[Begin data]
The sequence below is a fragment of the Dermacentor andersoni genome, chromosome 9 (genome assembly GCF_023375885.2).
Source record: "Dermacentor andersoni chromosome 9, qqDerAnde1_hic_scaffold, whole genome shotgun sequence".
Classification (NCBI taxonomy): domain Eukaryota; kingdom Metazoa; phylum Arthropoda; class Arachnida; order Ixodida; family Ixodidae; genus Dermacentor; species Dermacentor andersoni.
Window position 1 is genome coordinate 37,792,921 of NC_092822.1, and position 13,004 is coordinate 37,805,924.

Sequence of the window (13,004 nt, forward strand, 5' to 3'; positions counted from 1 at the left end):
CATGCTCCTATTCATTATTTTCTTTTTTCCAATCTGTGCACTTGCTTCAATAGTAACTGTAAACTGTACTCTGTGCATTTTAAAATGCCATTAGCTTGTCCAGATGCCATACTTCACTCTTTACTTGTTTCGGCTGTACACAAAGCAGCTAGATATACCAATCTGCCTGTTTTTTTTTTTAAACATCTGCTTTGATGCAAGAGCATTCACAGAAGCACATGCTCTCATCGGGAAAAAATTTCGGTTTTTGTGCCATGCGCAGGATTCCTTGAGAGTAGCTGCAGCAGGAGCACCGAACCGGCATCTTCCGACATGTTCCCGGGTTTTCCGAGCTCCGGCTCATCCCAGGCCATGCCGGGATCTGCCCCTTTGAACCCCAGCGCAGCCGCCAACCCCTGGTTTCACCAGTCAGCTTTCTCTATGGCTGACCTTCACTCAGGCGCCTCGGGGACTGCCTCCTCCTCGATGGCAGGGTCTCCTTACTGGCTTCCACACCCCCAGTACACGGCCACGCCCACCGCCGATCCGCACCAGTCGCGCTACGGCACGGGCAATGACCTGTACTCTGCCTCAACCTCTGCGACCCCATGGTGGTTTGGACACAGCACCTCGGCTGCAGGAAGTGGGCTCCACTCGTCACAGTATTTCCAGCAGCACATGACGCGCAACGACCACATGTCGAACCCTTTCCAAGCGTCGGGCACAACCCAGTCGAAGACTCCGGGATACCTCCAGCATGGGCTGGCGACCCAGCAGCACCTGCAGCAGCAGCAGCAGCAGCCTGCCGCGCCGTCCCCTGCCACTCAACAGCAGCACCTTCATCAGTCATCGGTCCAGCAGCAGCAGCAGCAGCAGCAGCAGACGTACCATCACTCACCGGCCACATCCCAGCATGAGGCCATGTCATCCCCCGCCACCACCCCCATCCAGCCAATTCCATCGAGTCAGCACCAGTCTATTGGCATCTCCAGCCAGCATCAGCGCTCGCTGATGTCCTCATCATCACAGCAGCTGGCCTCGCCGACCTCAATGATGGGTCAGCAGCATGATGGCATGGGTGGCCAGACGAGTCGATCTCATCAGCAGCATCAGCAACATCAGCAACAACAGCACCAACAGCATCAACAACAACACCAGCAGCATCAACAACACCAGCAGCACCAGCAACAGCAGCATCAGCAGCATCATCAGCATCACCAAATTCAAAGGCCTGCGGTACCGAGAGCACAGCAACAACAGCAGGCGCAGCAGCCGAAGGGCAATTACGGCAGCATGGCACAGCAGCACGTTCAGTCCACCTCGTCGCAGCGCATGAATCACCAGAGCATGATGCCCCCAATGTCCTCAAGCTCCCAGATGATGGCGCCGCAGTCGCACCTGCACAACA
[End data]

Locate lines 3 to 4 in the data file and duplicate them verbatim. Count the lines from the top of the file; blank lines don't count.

Classification (NCBI taxonomy): domain Eukaryota; kingdom Metazoa; phylum Arthropoda; class Arachnida; order Ixodida; family Ixodidae; genus Dermacentor; species Dermacentor andersoni.
Window position 1 is genome coordinate 37,792,921 of NC_092822.1, and position 13,004 is coordinate 37,805,924.